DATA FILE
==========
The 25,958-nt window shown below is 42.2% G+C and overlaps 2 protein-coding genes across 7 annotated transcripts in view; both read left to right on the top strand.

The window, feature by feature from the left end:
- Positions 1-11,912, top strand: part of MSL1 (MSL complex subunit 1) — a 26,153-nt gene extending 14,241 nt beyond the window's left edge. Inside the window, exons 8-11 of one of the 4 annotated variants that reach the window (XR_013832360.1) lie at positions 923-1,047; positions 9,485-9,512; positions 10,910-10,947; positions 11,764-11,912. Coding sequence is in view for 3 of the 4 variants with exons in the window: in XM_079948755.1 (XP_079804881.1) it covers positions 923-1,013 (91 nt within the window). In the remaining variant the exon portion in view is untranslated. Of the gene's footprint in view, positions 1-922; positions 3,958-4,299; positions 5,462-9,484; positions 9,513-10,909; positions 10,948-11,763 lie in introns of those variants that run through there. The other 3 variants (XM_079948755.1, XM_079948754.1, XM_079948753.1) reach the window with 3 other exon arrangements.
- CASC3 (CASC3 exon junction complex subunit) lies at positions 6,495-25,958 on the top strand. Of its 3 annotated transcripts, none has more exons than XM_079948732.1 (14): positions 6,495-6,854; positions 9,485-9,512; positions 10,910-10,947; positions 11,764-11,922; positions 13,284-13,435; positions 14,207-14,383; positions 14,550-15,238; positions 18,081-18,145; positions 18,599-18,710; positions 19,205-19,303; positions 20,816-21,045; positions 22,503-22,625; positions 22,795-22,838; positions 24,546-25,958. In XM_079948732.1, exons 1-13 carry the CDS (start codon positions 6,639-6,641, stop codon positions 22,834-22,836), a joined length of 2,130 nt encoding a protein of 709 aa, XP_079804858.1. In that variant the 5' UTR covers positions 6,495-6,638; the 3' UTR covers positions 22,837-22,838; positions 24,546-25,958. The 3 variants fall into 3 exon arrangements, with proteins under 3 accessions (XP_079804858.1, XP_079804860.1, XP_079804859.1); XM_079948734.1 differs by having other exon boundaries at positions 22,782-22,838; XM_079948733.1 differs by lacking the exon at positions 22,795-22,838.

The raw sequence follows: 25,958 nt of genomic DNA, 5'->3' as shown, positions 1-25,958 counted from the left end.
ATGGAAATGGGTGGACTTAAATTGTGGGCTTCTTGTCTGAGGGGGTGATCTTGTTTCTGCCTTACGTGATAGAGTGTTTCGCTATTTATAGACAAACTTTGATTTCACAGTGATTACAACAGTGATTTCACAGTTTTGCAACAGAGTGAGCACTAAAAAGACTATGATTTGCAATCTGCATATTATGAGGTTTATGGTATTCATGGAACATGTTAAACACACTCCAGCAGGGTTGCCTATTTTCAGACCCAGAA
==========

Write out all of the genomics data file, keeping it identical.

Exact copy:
The 25,958-nt window shown below is 42.2% G+C and overlaps 2 protein-coding genes across 7 annotated transcripts in view; both read left to right on the top strand.

The window, feature by feature from the left end:
- Positions 1-11,912, top strand: part of MSL1 (MSL complex subunit 1) — a 26,153-nt gene extending 14,241 nt beyond the window's left edge. Inside the window, exons 8-11 of one of the 4 annotated variants that reach the window (XR_013832360.1) lie at positions 923-1,047; positions 9,485-9,512; positions 10,910-10,947; positions 11,764-11,912. Coding sequence is in view for 3 of the 4 variants with exons in the window: in XM_079948755.1 (XP_079804881.1) it covers positions 923-1,013 (91 nt within the window). In the remaining variant the exon portion in view is untranslated. Of the gene's footprint in view, positions 1-922; positions 3,958-4,299; positions 5,462-9,484; positions 9,513-10,909; positions 10,948-11,763 lie in introns of those variants that run through there. The other 3 variants (XM_079948755.1, XM_079948754.1, XM_079948753.1) reach the window with 3 other exon arrangements.
- CASC3 (CASC3 exon junction complex subunit) lies at positions 6,495-25,958 on the top strand. Of its 3 annotated transcripts, none has more exons than XM_079948732.1 (14): positions 6,495-6,854; positions 9,485-9,512; positions 10,910-10,947; positions 11,764-11,922; positions 13,284-13,435; positions 14,207-14,383; positions 14,550-15,238; positions 18,081-18,145; positions 18,599-18,710; positions 19,205-19,303; positions 20,816-21,045; positions 22,503-22,625; positions 22,795-22,838; positions 24,546-25,958. In XM_079948732.1, exons 1-13 carry the CDS (start codon positions 6,639-6,641, stop codon positions 22,834-22,836), a joined length of 2,130 nt encoding a protein of 709 aa, XP_079804858.1. In that variant the 5' UTR covers positions 6,495-6,638; the 3' UTR covers positions 22,837-22,838; positions 24,546-25,958. The 3 variants fall into 3 exon arrangements, with proteins under 3 accessions (XP_079804858.1, XP_079804860.1, XP_079804859.1); XM_079948734.1 differs by having other exon boundaries at positions 22,782-22,838; XM_079948733.1 differs by lacking the exon at positions 22,795-22,838.

The raw sequence follows: 25,958 nt of genomic DNA, 5'->3' as shown, positions 1-25,958 counted from the left end.
ATGGAAATGGGTGGACTTAAATTGTGGGCTTCTTGTCTGAGGGGGTGATCTTGTTTCTGCCTTACGTGATAGAGTGTTTCGCTATTTATAGACAAACTTTGATTTCACAGTGATTACAACAGTGATTTCACAGTTTTGCAACAGAGTGAGCACTAAAAAGACTATGATTTGCAATCTGCATATTATGAGGTTTATGGTATTCATGGAACATGTTAAACACACTCCAGCAGGGTTGCCTATTTTCAGACCCAGAA